How Does it Feel. Point of view in Translation

Research output: Book/ReportBook


Narratology is concerned with the study of narratives; but surprisingly it does not usually distinguish between original and translated texts. This lack of distinction is regrettable. In recent years the visibility of translations and translators has become a widely discussed topic in Translation Studies; yet the issue of translating a novel’s point of view has remained relatively unexplored. It seems crucial to ask how far a translator’s choices affect the novel’s point of view, and whether characters or narrators come across similarly in originals and translations.

This book addresses exactly these questions. It proposes a method by which it becomes possible to investigate how the point of view of a work of fiction is created in an original and adapted in translation. It shows that there are potential problems involved in the translation of linguistic features that constitute point of view (deixis, modality, transitivity and free indirect discourse) and that this has an impact on the way works are translated.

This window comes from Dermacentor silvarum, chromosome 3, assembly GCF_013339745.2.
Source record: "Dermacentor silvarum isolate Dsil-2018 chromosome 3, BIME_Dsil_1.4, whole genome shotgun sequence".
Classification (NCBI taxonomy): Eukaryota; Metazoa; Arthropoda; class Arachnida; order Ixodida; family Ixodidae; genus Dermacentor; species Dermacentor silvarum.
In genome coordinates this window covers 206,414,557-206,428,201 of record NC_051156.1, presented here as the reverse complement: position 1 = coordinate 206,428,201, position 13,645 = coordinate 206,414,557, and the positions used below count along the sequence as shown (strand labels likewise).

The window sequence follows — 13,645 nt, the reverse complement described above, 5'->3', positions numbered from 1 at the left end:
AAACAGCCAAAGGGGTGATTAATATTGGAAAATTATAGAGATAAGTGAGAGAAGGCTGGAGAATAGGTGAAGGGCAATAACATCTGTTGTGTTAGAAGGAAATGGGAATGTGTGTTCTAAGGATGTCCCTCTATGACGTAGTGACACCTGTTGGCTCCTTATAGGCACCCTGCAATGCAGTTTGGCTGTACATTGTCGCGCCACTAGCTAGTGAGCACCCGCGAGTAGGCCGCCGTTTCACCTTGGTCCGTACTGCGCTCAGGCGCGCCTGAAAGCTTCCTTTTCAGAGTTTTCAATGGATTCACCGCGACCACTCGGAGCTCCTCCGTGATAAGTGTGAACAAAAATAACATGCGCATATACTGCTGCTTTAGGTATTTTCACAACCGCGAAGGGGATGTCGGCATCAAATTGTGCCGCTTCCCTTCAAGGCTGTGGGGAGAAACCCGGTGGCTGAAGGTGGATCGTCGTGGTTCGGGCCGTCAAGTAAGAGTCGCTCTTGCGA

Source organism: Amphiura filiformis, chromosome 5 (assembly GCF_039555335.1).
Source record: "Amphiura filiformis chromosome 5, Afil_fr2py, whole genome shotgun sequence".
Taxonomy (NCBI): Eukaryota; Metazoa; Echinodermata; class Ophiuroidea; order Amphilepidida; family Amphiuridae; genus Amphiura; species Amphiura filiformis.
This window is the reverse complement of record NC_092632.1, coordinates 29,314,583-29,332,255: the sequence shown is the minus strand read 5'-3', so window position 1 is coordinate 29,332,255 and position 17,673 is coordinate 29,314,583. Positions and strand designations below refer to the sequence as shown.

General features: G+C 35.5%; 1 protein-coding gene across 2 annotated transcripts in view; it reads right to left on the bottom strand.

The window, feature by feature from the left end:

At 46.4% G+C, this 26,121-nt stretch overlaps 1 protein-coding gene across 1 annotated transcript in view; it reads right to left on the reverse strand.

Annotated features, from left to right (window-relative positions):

Traditionally, comparative analysis of originals and their translations have relied on manual examinations; this book demonstrates that corpus-based tools can greatly facilitate and sharpen the process of comparison. The method is demonstrated using Virginia Woolf’s To The Lighthouse (1927) and The Waves (1931), and their French translations.
Original languageEnglish
PublisherAmsterdam: Rodopi
Number of pages247
ISBN (Print)978-90-420-2202-7
Publication statusPublished - 2007

Publication series

NameApproaches to Translation Studies


  • narratology
  • comparative linguistics
  • Virginia Woolf
  • corpus-based tools
  • systemic functional grammar


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